ST. LOUIS — As soon as she is sworn in Tuesday, the newest member of the St. Louis County Council will find herself in the middle of an ongoing battle over control of the seven-member body.
Shalonda Webb is replacing Rochelle Walton Gray, the lame duck District 4 councilwoman who last week cast one of four votes to retain Councilwoman Lisa Clancy, D-5th District, as council chair for a second year.
Gray’s vote was controversial because her term was set to expire at the end of 2020 — except for a charter change that delayed the swearing-in of new county officeholders until the second Tuesday of January. Based on a county counselor’s opinion, Clancy and Gray saw the charter change as an opportunity to extend Gray’s tenure on the council and allow her to vote at the Jan. 5 meeting.
Clancy’s opponents want to revisit that decision on Tuesday — and Webb’s vote could be pivotal.
Clancy, Gray, Councilwoman Kelli Dunaway, D-2nd District, and Councilman Ernie Trakas, R-6th District, have generally supported County Executive Sam Page, including on public health orders and oversight of federal relief funds; Councilmen Mark Harder, R-7th District, and Tim Fitch, R-3rd District, and Councilwoman Rita Heard Days, D-1st District, have not. Days had Harder’s and Fitch’s support last week to replace Clancy as chair.
It’s unclear how Webb, a Democrat, will vote on Tuesday — or in the future.
Webb previously said that Gray’s participation in last week’s vote disenfranchised voters, but she declined Monday to comment on whether she’ll join a challenge against Clancy.
“I think I’ll listen to the voices of North County and make a decision accordingly at that time,” Webb said. “What I don’t want to do is put out legislation in the media.”
“I wasn’t opposed to the person,” Webb said about Gray and Clancy. “I was opposed because the people of North County’s District 4’s voices weren’t recognized.”
In her campaign, Webb pointed to the dilapidated Jamestown Mall as evidence of the area’s stagnation over the past two decades. That sort of criticism could see her align with Days, who has blasted the county’s response to the COVID-19 pandemic in her district. But Webb could also continue Gray’s support of the Page administration.
“I think that pandemic caught everyone off guard,” Webb said. “The response we got in North County, yes, it could have been better. But we’re going to make sure we work together on that.”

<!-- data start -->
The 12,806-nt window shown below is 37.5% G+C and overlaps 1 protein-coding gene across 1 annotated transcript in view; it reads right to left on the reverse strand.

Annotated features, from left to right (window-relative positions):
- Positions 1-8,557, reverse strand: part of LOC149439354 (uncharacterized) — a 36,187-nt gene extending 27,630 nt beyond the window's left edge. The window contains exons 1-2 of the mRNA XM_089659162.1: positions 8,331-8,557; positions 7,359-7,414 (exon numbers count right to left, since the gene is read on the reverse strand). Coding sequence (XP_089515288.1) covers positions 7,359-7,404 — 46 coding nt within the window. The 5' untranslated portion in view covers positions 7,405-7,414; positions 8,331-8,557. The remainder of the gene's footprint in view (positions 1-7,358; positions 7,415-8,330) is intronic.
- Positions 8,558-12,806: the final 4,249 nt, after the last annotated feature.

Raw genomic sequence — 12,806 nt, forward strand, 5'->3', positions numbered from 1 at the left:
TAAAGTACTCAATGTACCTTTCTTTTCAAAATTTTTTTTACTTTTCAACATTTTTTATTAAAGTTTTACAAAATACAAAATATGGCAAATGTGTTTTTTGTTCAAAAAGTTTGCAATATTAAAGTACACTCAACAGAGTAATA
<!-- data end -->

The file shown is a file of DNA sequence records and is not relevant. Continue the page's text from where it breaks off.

Webb largely declined to comment on the division on the council.
“I’m going to address each of those issues as they come up and I’m going to take on how they impact our community,” she said. “There should be some compromise in there.”
As a swing vote, Webb will affect the ability of Page’s administration to enact legislation, said Ken Warren, a political scientist at St. Louis University.
“He’s going to have to tread carefully,” Warren said. “Ask any city or county manager and they’ll tell you only need to count to four — four out of seven on your side. But these guys go through nightmares, as Page will, when you have a council that is divided and one person who is a swing vote. That will be tough for him.”
‘No legal mechanism’
Fitch said he plans to introduce a resolution Tuesday for the council to suspend its regular rules to reelect a chair and vice chair, on the basis that Gray’s participation in the meeting last week violated county and state laws limiting terms to four years. Fitch has also introduced a resolution calling for a law enforcement investigation into the question.
How either will play out is unclear; the county charter does not specifically outline a recall process for the council chair.
Clancy said County Counselor Beth Orwick, a Page appointee, has advised her that there is no legal pathway in the county charter for council members to overturn the vote.
“There is no legal mechanism to actually follow through with anything they have said in those resolutions,” she said. “There is no undoing the vote that happened.”
But Webb can still decide whether she would vote in favor of the resolutions or against them — or abstain, Clancy said.
“That’s her decision and I respect her decision,” Clancy said.
Harder said he doesn’t know how Webb will vote.
“But we’re going to give her that chance to make that choice,” Harder said. “And that’s what this whole thing is about.”
The charter commission’s role The legal debate stems from a technical change in the county charter approved by voters in August that moved the county’s start date for elected office holders from New Year’s Day to the second Tuesday in January. At the time, members of the St. Louis County Charter Commission, which included legislative aides to council members, considered it a matter of convenience voting 12-1 in favor of the motion.
Harder’s former legal aide, Chris Grahn-Howard, introduced the formal motion to change the start date, based on a recommendation by Trakas, who voted last week for Clancy. Only Courtney Curtis, then an aide to former Councilwoman Hazel Erby, briefly questioned if the change would have unintended consequences.
Clancy on Tuesday will formally ask council staff to draft legislation to amend the charter further, suggesting the swearing-in date be moved up a week to the first Tuesday in January, when the council has its first meeting of the year.
Nassim Benchaabane • 314-340-8167 @NassimBnchabane on Twitter firstname.lastname@example.org